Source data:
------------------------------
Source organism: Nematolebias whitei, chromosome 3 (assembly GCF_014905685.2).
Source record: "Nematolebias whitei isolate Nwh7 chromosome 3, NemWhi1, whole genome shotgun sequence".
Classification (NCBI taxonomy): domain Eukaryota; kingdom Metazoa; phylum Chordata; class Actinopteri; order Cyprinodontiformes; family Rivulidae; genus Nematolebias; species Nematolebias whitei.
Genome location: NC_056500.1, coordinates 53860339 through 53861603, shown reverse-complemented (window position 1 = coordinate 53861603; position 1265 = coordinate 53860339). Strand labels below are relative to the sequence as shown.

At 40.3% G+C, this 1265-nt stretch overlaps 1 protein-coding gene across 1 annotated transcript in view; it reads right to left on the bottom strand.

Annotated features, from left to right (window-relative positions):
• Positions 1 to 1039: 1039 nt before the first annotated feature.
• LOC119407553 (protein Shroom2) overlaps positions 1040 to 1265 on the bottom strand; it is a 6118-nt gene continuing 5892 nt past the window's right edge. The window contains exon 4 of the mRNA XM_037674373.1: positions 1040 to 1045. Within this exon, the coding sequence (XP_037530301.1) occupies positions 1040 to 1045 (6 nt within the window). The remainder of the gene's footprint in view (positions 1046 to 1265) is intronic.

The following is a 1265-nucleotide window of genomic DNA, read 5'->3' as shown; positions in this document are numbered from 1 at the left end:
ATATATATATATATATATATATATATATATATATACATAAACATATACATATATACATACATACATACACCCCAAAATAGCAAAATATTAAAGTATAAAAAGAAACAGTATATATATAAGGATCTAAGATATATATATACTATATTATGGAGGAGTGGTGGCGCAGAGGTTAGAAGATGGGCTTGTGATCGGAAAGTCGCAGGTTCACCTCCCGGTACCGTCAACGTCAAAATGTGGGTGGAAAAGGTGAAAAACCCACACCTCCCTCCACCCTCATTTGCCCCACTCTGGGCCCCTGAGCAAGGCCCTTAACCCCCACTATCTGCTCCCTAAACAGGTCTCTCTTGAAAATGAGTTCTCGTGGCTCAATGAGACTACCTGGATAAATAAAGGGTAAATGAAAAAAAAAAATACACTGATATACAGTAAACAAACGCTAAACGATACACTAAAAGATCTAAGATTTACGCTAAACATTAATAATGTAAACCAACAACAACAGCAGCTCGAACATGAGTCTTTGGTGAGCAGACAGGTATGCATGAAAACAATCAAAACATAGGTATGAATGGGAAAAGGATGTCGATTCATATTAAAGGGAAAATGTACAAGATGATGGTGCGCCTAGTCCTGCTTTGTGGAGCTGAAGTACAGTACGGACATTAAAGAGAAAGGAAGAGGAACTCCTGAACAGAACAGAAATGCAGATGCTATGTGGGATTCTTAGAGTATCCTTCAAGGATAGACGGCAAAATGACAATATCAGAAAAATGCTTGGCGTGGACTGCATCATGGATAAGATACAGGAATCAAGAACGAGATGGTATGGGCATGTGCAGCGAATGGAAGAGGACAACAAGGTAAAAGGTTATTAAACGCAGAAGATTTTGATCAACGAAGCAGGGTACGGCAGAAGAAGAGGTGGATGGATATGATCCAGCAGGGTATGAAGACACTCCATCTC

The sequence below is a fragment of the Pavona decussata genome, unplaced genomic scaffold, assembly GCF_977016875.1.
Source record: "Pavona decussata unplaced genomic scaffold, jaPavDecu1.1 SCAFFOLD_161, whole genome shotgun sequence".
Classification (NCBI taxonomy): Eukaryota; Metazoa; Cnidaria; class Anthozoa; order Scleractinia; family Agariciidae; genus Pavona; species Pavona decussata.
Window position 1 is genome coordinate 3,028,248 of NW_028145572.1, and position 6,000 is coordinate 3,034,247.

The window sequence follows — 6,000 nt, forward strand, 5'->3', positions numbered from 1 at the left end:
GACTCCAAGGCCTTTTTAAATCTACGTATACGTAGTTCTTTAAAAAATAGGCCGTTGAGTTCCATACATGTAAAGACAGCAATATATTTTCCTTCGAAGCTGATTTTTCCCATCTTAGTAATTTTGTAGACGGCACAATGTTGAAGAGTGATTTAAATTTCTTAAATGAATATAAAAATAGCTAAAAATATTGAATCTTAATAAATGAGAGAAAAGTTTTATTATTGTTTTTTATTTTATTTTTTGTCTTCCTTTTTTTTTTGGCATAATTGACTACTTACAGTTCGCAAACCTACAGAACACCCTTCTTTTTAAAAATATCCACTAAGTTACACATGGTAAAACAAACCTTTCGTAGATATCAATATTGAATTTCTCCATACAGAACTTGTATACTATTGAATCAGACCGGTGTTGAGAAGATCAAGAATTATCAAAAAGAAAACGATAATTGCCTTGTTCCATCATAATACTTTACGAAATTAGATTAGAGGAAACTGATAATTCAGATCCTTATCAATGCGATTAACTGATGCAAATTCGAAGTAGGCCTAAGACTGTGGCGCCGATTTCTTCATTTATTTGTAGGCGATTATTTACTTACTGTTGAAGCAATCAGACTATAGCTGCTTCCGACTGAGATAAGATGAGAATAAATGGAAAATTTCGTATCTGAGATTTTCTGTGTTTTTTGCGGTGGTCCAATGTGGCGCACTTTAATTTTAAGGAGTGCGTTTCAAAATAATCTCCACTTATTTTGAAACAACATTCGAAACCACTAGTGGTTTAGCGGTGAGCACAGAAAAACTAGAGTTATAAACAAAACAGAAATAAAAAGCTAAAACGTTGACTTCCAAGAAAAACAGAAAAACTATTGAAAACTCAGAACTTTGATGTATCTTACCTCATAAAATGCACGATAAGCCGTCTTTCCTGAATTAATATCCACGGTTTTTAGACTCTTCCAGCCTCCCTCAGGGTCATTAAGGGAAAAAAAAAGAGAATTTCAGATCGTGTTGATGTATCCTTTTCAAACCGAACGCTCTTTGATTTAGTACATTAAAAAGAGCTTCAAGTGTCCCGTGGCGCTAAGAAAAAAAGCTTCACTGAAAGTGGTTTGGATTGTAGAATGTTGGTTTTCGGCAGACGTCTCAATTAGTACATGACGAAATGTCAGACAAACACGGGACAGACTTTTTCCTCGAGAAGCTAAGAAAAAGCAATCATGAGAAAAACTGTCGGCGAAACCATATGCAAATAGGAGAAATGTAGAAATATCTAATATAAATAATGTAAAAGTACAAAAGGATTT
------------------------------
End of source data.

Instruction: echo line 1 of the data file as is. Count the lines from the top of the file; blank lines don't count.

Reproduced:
Source organism: Nematolebias whitei, chromosome 3 (assembly GCF_014905685.2).